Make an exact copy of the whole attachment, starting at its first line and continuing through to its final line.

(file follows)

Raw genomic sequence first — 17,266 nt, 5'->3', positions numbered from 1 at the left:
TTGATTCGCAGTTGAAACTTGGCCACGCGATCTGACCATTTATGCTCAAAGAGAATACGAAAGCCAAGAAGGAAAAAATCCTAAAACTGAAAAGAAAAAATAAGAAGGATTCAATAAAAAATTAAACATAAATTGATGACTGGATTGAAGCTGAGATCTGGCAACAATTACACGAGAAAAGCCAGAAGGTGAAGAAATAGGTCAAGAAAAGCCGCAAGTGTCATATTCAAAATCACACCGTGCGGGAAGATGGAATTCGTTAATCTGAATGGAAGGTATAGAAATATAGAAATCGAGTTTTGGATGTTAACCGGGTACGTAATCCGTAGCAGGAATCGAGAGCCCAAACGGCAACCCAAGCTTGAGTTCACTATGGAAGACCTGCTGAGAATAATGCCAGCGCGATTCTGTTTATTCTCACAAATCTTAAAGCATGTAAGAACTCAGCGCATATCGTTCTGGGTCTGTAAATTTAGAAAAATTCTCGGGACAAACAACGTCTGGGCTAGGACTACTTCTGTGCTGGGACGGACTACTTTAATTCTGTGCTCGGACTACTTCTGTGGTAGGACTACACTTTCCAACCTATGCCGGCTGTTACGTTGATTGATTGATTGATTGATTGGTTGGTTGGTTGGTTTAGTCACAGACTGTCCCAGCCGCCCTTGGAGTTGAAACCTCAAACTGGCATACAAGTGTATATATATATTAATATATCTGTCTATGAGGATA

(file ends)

Raw genomic sequence first — 17,266 nt, 5'->3', positions numbered from 1 at the left:
TTGATTCGCAGTTGAAACTTGGCCACGCGATCTGACCATTTATGCTCAAAGAGAATACGAAAGCCAAGAAGGAAAAAATCCTAAAACTGAAAAGAAAAAATAAGAAGGATTCAATAAAAAATTAAACATAAATTGATGACTGGATTGAAGCTGAGATCTGGCAACAATTACACGAGAAAAGCCAGAAGGTGAAGAAATAGGTCAAGAAAAGCCGCAAGTGTCATATTCAAAATCACACCGTGCGGGAAGATGGAATTCGTTAATCTGAATGGAAGGTATAGAAATATAGAAATCGAGTTTTGGATGTTAACCGGGTACGTAATCCGTAGCAGGAATCGAGAGCCCAAACGGCAACCCAAGCTTGAGTTCACTATGGAAGACCTGCTGAGAATAATGCCAGCGCGATTCTGTTTATTCTCACAAATCTTAAAGCATGTAAGAACTCAGCGCATATCGTTCTGGGTCTGTAAATTTAGAAAAATTCTCGGGACAAACAACGTCTGGGCTAGGACTACTTCTGTGCTGGGACGGACTACTTTAATTCTGTGCTCGGACTACTTCTGTGGTAGGACTACACTTTCCAACCTATGCCGGCTGTTACGTTGATTGATTGATTGATTGATTGGTTGGTTGGTTGGTTTAGTCACAGACTGTCCCAGCCGCCCTTGGAGTTGAAACCTCAAACTGGCATACAAGTGTATATATATATTAATATATCTGTCTATGAGGATA